• River more sheltered around every second bend but still lots of shallow areas;
  • Passed a few boats but the double Wenonah canoe zig-zagging too much to offer the hoped-for washride; struggle on;
  • There’s Ian and Lachie in the safety/photo boat; smile – failed again.
  • Top turn for we 27kmers; time ugly, must try harder;
  • Better speed on way back against the tide; maybe also more desperate;
  • Into open water, gale behind (well, on back quarter); feels like flying but not actually faster;
  • Surfing, not necessarily where I want to go; would have swum in other boat;
  • There’s Ian and Lachie again; no attempt at a smile;
  • Time slow but not passed by any of the 8am 47km paddlers; must be hard for everyone;
  • Provoked sprint to finish line;
  • 3:00:42 and body didn’t collapse – could be worse;
  • Getting out of boat a major task and climbing up off beach even harder; thanks to the smiling young people helping;

Reflections after:

  • Great event; very well organised, thanks to Bob, Ian, Kent and others;
  • Participant numbers again strong; we paddlers again broke record for last-minute entry;
  • Head straight off for grandparent duty and fun in Victoria; sorry can’t stay around to chat with friends;
  • Next year …

View from the Safety Boat – Ian Wrenford Lachie paddled the Myall 12km last year – but this year wanted a dose of Safety Boat. We duly arrived in Tea Gardens Friday afternoon with two IRB’s in tow – and were called on to launch one of the safety boats to help lay out the ‘Paddle Scrabble’ (ie kayak rogaining) markers for the River Canoe Clubs parallel event. At that time, the wind was a strong NNE whipping up white caps in the first open stretch of water up from Tea Gardens (Swan Bay apparently) – hopefully race conditions would be calmer than this!

Saturday dawned and a look out the window at Anzac Park at 6am suggested conditions were benign – apart from a mere zephyr of wind flicking the flags – actually more of a Ford Zephyr.. There was a fair bit to do (hence the lack of pre-start photos) and we were out on the water at 7:40am with two of the SES boats to get ahead of the 8am start to assigned stations. The wind was at that stage ‘brisk’ on the open sections, and the outgoing tide was also ‘brisk’ – making for what looked like hard work for paddlers. No qualms for the safety boat though – we made a slight adjustment to the throttle, and carried on to just past Dredge Island, threw out the anchor and waited for the 8am start. All good – they came through – more smiles than grimaces at that stage.

From there we proceeded up to the Tamboi Queen wharf (the 12km turn) to await the 9am (faster 47km) start. Whilst the tide had apparently turned down at the river mouth, at this point the tide was still ripping out. The 9am starters duly came ripping through with some tight washriding in evidence and some careful selection of line - over on the far side of the river in the relative lee of the wind.

A little later, the 9:30am start 27km Students Challenge came through with strong numbers from Duval College (UNE) and a good showing from Sydney Uni (including our own Mario Lendvai). Most of them had music blaring – with what seemed like a John Duffy playlist. Pleasingly – every single student entrant made the cut-off at this point. (side note: music was not blaring on the return trip for most - Duracel could not cope with the amp-hours)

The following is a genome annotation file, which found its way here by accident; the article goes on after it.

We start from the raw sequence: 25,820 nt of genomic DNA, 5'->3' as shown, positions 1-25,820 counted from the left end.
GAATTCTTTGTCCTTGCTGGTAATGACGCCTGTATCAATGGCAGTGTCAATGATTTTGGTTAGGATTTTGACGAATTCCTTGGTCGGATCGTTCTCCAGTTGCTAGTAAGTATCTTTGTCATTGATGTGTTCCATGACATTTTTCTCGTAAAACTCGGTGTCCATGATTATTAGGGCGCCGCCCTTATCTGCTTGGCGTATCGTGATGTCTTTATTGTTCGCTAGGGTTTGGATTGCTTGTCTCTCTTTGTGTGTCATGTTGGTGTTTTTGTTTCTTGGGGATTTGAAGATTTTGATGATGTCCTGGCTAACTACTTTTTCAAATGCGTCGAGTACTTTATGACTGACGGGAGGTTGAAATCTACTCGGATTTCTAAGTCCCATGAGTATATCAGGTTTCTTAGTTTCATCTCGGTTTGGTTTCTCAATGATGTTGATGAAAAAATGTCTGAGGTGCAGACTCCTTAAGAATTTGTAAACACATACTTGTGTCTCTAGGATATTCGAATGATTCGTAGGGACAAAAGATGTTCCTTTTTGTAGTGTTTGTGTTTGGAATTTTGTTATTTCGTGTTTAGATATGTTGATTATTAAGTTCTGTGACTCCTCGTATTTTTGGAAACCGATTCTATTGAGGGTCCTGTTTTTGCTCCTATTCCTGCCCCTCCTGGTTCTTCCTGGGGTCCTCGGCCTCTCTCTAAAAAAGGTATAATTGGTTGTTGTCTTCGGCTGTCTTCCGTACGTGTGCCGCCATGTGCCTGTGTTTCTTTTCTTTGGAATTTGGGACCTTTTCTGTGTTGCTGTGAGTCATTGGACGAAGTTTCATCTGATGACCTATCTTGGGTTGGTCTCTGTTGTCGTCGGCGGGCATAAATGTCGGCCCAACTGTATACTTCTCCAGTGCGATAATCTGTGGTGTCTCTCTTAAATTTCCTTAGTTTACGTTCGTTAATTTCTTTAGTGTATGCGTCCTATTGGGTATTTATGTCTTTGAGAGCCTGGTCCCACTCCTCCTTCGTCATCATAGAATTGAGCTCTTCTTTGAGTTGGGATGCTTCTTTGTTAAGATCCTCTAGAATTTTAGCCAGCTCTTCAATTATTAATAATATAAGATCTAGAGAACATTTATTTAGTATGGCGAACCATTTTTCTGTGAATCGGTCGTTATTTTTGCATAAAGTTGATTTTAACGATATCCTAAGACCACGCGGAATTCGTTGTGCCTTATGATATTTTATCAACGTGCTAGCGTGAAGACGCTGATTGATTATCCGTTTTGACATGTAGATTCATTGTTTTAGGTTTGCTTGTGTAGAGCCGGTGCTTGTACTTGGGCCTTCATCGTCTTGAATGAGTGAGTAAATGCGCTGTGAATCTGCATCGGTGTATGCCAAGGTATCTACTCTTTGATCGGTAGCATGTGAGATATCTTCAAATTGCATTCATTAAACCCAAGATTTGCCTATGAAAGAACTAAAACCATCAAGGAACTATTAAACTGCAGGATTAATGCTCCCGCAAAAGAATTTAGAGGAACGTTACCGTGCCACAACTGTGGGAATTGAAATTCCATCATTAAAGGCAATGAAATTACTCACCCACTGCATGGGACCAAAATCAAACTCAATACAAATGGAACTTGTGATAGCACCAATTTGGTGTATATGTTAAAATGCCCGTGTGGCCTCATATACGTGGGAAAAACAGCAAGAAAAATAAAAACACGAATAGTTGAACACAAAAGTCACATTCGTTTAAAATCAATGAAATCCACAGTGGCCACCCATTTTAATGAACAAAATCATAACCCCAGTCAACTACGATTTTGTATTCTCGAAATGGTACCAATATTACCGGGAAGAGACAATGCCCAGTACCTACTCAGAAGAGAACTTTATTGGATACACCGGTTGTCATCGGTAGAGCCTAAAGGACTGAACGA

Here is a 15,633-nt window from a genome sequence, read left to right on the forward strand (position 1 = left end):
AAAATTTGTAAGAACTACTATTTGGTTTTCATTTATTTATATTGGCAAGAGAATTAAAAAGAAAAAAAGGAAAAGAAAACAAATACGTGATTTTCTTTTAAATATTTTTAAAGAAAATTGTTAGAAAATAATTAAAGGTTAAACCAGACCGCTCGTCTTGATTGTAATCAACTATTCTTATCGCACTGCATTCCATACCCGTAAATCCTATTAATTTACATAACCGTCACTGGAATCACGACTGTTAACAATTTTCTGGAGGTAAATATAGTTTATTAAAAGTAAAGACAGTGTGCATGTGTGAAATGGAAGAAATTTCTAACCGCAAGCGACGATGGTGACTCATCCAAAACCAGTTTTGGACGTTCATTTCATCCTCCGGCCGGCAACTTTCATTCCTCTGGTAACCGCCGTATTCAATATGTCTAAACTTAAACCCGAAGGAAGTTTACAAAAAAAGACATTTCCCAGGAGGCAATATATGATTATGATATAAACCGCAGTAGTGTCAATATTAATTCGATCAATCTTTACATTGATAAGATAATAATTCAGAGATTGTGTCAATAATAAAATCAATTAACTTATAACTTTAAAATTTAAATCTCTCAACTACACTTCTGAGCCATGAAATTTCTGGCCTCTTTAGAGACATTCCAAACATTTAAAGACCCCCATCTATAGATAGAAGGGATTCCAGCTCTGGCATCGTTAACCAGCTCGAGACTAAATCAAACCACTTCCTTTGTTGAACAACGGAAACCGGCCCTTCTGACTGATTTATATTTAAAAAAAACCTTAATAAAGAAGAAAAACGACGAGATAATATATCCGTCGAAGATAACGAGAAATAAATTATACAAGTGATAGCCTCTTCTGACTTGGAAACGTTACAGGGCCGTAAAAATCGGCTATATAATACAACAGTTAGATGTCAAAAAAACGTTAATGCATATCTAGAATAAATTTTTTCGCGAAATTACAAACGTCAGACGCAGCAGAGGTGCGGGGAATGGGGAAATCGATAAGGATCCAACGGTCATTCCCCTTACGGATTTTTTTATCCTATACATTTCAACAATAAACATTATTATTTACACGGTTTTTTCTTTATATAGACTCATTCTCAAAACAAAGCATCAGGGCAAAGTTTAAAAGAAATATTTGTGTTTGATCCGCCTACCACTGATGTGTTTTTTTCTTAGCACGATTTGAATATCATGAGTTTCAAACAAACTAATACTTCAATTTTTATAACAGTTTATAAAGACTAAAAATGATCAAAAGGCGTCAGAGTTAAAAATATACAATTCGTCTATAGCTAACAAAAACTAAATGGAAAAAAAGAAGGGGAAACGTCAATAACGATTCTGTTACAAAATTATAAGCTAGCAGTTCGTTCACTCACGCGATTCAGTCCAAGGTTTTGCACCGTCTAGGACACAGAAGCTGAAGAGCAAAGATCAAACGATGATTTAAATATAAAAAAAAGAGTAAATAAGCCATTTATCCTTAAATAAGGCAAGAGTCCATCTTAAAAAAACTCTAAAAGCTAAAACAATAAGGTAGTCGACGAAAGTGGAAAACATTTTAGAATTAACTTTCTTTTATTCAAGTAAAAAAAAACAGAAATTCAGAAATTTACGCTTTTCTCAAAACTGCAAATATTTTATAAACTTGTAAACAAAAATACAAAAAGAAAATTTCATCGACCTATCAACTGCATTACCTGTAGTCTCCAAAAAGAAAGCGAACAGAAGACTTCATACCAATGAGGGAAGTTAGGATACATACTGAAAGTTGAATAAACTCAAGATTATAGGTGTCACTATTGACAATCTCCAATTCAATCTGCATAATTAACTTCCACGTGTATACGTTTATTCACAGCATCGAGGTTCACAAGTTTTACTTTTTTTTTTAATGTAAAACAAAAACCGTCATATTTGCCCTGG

The front runners in the 10am 27km start had caught up to the tail end of the Students challenge and were taking similar 'far side of the river' lines to the 9am 47km paddlers. It seems all the students optimised their paddling lines for photo opportunity vs speed. Anyway – we did get plenty of good pictures of the students!

Above: Youngster, Fitzy & Stokesy testing the zoom lens

Above: DDS crew not testing the zoom lens

From that point we were relieved by one of the SES boats and headed off back downstream to oversee the stretch down from Dredge Island while the 12km paddlers came through. The wind had died down relatively from what we’d seen coming up at 8am (per weather forecast) which was encouraging at the point. LCRK entries in the 12km distance was very much a family affair. Darren Williams paddled with son Reece in a double last year – but this year Darren, Reece and Anne Williams were ALL in singles. Matt Blundell and Liberty Blundell were also out in a double – Liberty noticeably taller than 12mths ago and comfortable pushing Matt along.

A lull in proceedings gave us the opportunity to head further downstream and find a posse off Slip Island where we could observe the open waters and get passing shots of the paddlers in their last 1km of paddling. The wind at this stage was still looking ‘sensible’ although that was about to change. The 12km came back through the 8am 47km paddlers, the 27km and the first of the 9am 47km. James Pralija was in fine form in his ski and had opened up a ~50-100m lead on 2nd place. It was Anjie Lees who alerted us that conditions had deteriorated up near Dredge Island with paddlers going in left, right and centre – which is why the photos effectively stop at that point.

Congratulations all paddlers – all reports suggest that was one of the toughest Myall Classics for some years.

Above: Graham Cleland - can almost see the finish!

Above: Anjie Lees - "it's getting rough out there!"

Above: Results for LCRK Members and regular TTers

Race #1 Wyong Ultra Sat 7 Sep

Race Report by Ian Wrenford
The first of the Ultra-Marathon Series was held on Saturday on the Wyong River from Tacoma. On offer was a 30km course or a 17km course. The 30km course consisted of a long lap (17km) up the river, and then a short lap (13km) not as far up the river. A hardy bunch of 15 from LCRK made the trek (some paddling in MWKC colours, one in SSCC and most in LCRK finery). Most are 30km closer to earning their PNSW UltraMarathon T-shirt (and you can work towards yours by entering Ultra-Marathon #2 the Myall Classic on Sat 21 Sep!